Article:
Until now, the last clear mandate coming out of a presidential election was in 1932 when voters demanded of Roosevelt: End this Depression. And make it rain while you're at it.
Notice I said "until now," and that should raise eyebrows. In this divided, divisive political landscape, how could anyone attach a clear mandate to any national election?
Well, we can make such a projection now. All we have to do is listen to what Republican commentators are saying about immigration.
George Will: "Most voters already favor less punitive immigration policies."
Charles Krauthammer: "Promise amnesty right up front. Security at the border with guaranteed legalization."
Sean Hannity (Sean Hannity?!): "You control the border first. You create a pathway for those people that are here — you don't say you've got to go home."
Welcome, guys, to a sane national immigration strategy.
Let's understand: By and large Republicans wouldn't be saying this if the candidate of "self-deportation" had won the White House. It would be all systems go for hardliners and foreigner loathers.
What these commentators acknowledge is that the current GOP strategy undermines efforts to gain Latino votes. It is not clear that any of them actually believes the nation should do as they suggest simply because it is right.
GOP strategist Mike Murphy expresses it in a Time magazine commentary: "We repel Latinos, the fastest growing voting group in the country, with our nativist opposition to immigration reform that includes offering a path to citizenship."
Yep, says Krauthammer. Mitt Romney made a big political mistake, general election-wise, when he chose to "go to the right of Rick Perry" on immigration to win the love of right wingers, tea partiers and primary voters.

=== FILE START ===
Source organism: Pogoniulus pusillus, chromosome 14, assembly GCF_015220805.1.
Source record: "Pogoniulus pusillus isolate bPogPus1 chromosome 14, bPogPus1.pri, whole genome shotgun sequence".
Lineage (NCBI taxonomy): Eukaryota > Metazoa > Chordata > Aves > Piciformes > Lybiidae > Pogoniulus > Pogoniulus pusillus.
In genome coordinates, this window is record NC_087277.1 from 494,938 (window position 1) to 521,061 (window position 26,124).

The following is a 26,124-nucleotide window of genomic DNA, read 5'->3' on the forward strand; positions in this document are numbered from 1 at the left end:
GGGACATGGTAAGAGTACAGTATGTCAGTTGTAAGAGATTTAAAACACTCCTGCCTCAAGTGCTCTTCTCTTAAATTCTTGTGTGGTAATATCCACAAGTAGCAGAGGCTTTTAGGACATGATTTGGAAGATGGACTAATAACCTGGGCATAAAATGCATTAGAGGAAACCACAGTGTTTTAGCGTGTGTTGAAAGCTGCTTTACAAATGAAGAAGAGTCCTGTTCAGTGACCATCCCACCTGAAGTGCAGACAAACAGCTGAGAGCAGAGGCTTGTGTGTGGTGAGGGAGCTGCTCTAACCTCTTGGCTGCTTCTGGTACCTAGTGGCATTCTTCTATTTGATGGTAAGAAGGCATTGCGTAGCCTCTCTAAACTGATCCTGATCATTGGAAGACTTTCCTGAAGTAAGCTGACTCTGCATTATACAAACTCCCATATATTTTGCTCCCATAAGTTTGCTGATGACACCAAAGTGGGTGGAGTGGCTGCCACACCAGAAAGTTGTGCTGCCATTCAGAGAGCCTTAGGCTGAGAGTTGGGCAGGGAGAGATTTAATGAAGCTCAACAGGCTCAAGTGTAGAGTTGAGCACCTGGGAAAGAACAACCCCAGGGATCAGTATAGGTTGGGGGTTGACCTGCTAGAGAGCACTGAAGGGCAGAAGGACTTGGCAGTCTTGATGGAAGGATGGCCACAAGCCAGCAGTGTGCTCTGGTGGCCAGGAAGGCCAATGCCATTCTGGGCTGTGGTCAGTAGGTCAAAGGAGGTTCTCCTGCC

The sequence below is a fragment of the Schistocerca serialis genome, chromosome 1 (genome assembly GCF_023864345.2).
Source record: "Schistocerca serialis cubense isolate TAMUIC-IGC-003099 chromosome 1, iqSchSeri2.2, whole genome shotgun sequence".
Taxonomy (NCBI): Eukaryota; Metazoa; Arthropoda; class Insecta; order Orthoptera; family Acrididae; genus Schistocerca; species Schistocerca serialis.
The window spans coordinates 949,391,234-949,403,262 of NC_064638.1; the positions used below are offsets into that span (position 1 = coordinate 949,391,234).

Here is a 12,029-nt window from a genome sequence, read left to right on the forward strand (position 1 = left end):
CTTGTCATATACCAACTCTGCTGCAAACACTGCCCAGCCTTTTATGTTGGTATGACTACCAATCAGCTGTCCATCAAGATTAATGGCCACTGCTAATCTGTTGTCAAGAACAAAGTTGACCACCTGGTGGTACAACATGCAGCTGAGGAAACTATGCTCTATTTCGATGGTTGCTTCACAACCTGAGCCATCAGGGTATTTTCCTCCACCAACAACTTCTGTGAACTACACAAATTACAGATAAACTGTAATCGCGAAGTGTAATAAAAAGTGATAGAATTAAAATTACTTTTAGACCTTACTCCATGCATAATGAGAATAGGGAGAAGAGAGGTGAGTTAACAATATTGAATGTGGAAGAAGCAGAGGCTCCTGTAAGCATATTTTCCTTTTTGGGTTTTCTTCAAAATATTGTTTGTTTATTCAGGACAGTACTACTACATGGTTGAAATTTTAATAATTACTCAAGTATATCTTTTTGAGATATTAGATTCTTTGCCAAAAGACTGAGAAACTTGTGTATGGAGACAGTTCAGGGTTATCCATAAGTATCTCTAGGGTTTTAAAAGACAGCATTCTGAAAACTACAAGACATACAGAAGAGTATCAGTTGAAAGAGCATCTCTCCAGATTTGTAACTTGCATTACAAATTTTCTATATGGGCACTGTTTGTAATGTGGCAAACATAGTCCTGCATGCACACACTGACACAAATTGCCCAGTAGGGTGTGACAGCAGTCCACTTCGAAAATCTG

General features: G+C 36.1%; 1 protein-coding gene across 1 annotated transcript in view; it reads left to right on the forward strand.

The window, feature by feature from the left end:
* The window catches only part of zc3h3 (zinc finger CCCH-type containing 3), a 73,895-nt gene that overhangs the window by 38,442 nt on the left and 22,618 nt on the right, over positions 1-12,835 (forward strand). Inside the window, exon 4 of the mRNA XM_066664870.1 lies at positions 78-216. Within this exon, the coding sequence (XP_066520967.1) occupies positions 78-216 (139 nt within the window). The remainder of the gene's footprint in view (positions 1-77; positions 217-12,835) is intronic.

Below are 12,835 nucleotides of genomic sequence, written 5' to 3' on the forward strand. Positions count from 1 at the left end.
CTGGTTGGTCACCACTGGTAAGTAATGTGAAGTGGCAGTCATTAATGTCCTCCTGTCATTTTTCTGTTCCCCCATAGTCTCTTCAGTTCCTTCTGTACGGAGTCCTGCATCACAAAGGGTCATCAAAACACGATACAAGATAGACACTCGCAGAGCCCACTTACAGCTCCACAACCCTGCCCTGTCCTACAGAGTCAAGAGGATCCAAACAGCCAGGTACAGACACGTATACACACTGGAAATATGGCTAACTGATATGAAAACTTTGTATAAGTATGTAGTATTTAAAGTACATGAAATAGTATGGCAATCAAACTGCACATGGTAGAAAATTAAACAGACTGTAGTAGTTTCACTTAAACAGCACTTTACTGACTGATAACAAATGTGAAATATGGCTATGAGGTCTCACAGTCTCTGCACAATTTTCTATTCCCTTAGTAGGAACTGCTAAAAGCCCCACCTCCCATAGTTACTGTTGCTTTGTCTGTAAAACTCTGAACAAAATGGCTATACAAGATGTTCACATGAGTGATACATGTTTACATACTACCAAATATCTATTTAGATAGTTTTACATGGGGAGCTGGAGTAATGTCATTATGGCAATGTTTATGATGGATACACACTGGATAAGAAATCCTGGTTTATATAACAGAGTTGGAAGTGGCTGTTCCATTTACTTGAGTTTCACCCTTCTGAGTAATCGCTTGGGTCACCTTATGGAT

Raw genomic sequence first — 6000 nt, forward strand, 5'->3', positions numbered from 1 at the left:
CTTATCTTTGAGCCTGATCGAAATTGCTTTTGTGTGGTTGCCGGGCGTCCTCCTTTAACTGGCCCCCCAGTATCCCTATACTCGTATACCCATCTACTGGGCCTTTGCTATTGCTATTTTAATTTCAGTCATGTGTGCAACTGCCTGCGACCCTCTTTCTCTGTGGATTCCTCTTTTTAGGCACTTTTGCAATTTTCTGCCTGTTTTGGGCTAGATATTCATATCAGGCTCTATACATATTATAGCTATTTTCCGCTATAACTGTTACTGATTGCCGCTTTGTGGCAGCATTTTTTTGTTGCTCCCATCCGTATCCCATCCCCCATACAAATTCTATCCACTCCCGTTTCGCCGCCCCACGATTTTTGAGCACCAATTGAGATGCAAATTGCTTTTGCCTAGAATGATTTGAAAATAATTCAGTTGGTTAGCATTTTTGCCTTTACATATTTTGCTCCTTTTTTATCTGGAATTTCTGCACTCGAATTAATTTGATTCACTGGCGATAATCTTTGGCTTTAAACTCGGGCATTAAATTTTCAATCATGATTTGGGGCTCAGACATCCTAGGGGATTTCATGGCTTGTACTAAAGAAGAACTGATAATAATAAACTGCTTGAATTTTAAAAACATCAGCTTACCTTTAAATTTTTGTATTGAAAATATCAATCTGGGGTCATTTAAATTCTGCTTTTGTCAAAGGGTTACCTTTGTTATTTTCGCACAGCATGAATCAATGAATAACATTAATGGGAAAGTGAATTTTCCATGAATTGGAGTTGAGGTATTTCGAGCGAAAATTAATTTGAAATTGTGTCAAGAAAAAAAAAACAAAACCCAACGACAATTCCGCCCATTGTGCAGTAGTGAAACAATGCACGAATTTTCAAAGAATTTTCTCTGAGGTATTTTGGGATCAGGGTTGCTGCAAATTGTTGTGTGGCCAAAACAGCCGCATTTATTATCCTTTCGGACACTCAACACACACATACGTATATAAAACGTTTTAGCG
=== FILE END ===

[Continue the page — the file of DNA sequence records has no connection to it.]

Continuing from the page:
Yes, but what about offering amnesty to hardworking individuals and their families because it is right?
Leave that up to Barack Obama to say it in June, when he put a hold on deportation for children of undocumented individuals of long standing.
"It's not amnesty. It's not immunity. It's not a pathway to citizenship. It's not a permanent fix," said the president. What it was under the circumstances, with Congress obstructing all else, was "the right thing to do."
Krauthammer sneeringly called it the "perfect pander." Yeah, it's all about politics, not at all about logic, logistics, or any whiff of social justice.
Whatever the reason for Republicans' post-Nov. 6 concessions on immigration, let's use it. Use a broad offer of amnesty as a fulcrum toward fundamentally comprehensive immigration reform, Mr. President.
Use your 70 percent support from Hispanics Nov. 6 to push Congress to revisit the DREAM Act. Get Sen. Marco Rubio to the White House kitchen table, and with him arrange for the GOP votes it would take to make it happen.
It's a new day on the immigration front. Consider what's happening in Colorado, Indiana, Utah and Idaho. Each has a bipartisan coalition that has issued compact urging Congress to include a pathway to citizenship as part of the solution to a seemingly intractable political problem.
Can't support these initiatives because they are right and proper? Well, then, do it simply on the basis that they would be good for the economy.
A recent study rejects the assertion that immigrants take Americans' jobs and depress the economy.
"Immigration is not a zero-sum game when it comes to jobs, writes researcher Matthew Denhart." With these people's skills, their ambition, their buying power, "immigrants help grow the economy; they create more jobs for all of us, rather than stealing jobs that natives otherwise could fill."
This mirrors George Will's nod to the all-American notion that immigrating — "risking uncertainty for personal and family betterment — is an entrepreneurial act."
What bleeding-heart organization is this Denhart fellow flacking for anyway? What pie-in-the-sky, antibusiness, anti-American think tank has him on its payroll?
That would be a recent entry into American think-tank arena: the George W. Bush Institute.
Republicans are coming out of the woodwork to support the right thing, Mr. President. Nov. 6 was your day. Seize this one.
Longtime Texas newspaperman John Young lives in Colorado. Email:firstname.lastname@example.org